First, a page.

The trip was a big financial stretch for us. We went to lunch in a cafeteria on Main Street. After we paid, my sister dropped our tray of food. Before my mom could panic, one cast member was cleaning up the mess and another was refilling a new tray for us. That probably made the difference for us not having to leave the park for a cheaper meal. It certainly helped build a set of life-long Disney fans.

Disney's approach was both excellent customer service and made good long-term business sense. Although it may not have passed the scrutiny of an accountant, it fit with the vision that Walt had for the Disney experience.

Today at Re-Imagineering®, there is a post about Managing the Creative Factory at Disney. It gives a good view of the impact of changing leadership approaches over time there. We can find good leadership lessons in all of our areas of interest.

Wednesday, June 20, 2007

Use the Right Process for the Right Job

I'm in the middle of reading Johanna Rothman's new project management book, Manage It!. Johanna presents the variety of project development processes from waterfall to agile. She gives some detail on which process works well in different circumstances. I have six different saws in my garage. Each works best on different projects. I guess I could cut lumber with my hacksaw, but that wouldn't work well. I could also decide to only work on projects that I can do with my jigsaw, but that's not realistic either. I'll keep all six of my saws. Process is like my saws. You need to use the process that works for the project you are working on. Using the wrong process is like trying to cut pipe with a handsaw.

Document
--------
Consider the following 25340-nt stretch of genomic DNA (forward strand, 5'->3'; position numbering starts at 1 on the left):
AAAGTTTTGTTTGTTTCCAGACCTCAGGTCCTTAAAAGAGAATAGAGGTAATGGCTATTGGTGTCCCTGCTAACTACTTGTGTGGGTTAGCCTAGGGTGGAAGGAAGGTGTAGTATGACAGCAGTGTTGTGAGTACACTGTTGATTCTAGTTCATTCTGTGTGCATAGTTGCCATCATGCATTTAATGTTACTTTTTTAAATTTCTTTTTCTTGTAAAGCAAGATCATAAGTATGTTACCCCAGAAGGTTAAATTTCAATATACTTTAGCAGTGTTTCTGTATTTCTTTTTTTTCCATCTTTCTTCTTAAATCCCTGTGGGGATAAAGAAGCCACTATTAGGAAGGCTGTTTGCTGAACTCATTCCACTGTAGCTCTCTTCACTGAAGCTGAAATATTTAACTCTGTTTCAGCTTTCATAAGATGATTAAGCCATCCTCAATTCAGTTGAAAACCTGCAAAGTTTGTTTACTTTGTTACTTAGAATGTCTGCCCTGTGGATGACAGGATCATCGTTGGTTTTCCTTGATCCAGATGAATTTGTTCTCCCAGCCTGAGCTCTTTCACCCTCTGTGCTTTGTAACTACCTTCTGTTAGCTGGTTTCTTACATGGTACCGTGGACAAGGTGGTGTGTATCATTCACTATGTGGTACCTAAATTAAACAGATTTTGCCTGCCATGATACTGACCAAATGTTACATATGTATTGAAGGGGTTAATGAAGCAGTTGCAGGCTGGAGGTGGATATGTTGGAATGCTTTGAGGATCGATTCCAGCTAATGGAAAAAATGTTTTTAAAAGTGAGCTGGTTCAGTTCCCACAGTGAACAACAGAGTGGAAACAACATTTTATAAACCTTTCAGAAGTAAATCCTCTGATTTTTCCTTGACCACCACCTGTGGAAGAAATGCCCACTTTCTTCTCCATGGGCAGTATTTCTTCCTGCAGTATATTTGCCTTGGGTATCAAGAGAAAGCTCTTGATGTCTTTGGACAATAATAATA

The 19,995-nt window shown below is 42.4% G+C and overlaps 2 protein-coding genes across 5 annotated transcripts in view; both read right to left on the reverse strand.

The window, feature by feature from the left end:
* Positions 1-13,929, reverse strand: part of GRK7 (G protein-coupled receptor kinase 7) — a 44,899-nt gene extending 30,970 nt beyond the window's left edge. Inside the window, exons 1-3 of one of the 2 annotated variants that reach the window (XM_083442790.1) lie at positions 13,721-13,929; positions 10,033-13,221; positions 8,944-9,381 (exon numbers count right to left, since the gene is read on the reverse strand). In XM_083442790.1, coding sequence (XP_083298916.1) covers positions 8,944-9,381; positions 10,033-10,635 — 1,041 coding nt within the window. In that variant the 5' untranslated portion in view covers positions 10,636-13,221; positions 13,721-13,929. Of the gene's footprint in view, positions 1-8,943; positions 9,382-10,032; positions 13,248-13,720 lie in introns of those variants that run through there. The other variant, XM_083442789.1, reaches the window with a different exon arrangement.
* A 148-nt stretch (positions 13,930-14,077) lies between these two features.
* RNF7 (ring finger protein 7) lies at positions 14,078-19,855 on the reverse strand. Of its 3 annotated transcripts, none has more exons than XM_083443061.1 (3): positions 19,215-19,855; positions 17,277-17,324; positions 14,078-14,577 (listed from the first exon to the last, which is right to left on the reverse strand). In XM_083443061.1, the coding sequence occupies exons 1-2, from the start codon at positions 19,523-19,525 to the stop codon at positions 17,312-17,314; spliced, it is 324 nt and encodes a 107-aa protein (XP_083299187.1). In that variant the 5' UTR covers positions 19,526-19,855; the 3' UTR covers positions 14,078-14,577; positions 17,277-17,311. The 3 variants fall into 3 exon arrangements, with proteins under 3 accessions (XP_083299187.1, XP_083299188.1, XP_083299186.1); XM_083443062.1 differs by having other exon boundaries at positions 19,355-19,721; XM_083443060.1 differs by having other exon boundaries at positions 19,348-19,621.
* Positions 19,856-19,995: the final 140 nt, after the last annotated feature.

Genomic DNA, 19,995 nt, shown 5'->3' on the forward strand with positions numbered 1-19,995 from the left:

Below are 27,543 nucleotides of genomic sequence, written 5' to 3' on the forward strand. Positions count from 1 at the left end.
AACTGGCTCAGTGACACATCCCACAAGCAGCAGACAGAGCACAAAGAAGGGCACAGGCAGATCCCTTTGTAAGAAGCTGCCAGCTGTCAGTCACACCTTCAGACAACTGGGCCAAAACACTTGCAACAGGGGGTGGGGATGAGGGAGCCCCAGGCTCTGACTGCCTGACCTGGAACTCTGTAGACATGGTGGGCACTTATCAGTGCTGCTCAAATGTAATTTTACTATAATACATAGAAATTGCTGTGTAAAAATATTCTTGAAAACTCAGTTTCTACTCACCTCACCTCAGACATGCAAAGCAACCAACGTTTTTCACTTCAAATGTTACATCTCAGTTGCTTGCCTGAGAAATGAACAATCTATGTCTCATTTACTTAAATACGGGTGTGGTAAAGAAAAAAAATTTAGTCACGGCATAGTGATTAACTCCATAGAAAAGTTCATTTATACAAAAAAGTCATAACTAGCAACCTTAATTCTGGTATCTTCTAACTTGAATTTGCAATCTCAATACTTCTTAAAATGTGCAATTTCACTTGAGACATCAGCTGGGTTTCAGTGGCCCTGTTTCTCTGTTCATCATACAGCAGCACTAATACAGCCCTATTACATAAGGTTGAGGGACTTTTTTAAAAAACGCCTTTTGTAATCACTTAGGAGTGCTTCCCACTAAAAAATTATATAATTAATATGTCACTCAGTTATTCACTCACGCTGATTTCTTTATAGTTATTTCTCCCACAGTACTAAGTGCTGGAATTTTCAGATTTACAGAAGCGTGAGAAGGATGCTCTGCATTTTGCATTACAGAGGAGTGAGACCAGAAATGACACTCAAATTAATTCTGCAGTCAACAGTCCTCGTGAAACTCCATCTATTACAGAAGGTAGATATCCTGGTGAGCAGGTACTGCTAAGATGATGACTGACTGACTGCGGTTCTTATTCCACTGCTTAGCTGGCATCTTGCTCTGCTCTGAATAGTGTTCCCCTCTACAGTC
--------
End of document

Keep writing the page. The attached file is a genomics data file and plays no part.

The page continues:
Being a Good Follower

Think about what happens in a meeting when the leader asks everyone to stand up. People hesitate. They try to figure out if the leader really means it. A group decision gets made about whether they will collectively follow the leader's directions. Some people, perhaps most people, will stay seated and try to wait it out. Even when most of the room stands, a few hold-outs will stay seated trying to look too-cool-for-this.

Now think about the value of two potential outcomes. In one, the leader successfully gets everyone to stand. In the other, the room rebels and stays seated. In most situations, everyone in the room gets more value if the leader is successful. When the leader fails, their plan is thrown off, the group falters, perhaps the whole purpose of the gathering is lost. No matter how silly the leader's gimmick seems, it is usually in the best interest of the group to follow it.